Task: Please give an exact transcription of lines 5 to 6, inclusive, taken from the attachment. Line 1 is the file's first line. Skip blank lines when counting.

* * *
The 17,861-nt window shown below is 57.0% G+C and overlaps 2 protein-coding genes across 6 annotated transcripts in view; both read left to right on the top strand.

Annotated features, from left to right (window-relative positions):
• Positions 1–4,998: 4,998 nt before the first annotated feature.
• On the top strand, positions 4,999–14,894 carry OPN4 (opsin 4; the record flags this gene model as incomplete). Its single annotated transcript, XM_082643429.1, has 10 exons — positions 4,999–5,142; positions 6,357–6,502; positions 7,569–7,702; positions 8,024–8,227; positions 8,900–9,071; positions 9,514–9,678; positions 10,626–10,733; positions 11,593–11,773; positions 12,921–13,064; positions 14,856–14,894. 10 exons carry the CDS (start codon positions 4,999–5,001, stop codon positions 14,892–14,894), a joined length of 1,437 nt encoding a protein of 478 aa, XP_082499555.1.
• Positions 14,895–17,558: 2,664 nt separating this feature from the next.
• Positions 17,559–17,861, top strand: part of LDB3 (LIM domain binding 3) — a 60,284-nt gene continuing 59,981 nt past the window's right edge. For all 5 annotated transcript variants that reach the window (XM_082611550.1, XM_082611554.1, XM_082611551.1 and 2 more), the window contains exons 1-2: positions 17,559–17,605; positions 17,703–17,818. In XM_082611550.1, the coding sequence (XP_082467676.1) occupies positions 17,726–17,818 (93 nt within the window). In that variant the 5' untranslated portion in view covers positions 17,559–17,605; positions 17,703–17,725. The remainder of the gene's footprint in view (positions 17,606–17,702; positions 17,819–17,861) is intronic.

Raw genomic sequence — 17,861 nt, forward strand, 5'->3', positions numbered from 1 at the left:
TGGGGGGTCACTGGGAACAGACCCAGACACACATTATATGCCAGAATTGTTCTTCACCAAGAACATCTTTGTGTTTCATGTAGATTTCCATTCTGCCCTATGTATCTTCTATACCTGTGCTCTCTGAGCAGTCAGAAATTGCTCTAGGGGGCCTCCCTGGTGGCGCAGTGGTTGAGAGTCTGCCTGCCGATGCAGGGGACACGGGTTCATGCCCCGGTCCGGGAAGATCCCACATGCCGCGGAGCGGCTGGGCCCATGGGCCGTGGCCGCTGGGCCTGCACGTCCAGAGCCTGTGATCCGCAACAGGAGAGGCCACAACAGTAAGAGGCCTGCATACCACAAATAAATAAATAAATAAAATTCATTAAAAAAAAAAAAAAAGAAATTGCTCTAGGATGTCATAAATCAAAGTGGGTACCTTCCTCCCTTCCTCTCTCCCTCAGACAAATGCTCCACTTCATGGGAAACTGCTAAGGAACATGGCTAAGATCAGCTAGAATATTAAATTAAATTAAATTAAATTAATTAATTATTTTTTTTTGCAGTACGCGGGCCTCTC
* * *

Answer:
• Positions 14,895–17,558: 2,664 nt separating this feature from the next.
• Positions 17,559–17,861, top strand: part of LDB3 (LIM domain binding 3) — a 60,284-nt gene continuing 59,981 nt past the window's right edge. For all 5 annotated transcript variants that reach the window (XM_082611550.1, XM_082611554.1, XM_082611551.1 and 2 more), the window contains exons 1-2: positions 17,559–17,605; positions 17,703–17,818. In XM_082611550.1, the coding sequence (XP_082467676.1) occupies positions 17,726–17,818 (93 nt within the window). In that variant the 5' untranslated portion in view covers positions 17,559–17,605; positions 17,703–17,725. The remainder of the gene's footprint in view (positions 17,606–17,702; positions 17,819–17,861) is intronic.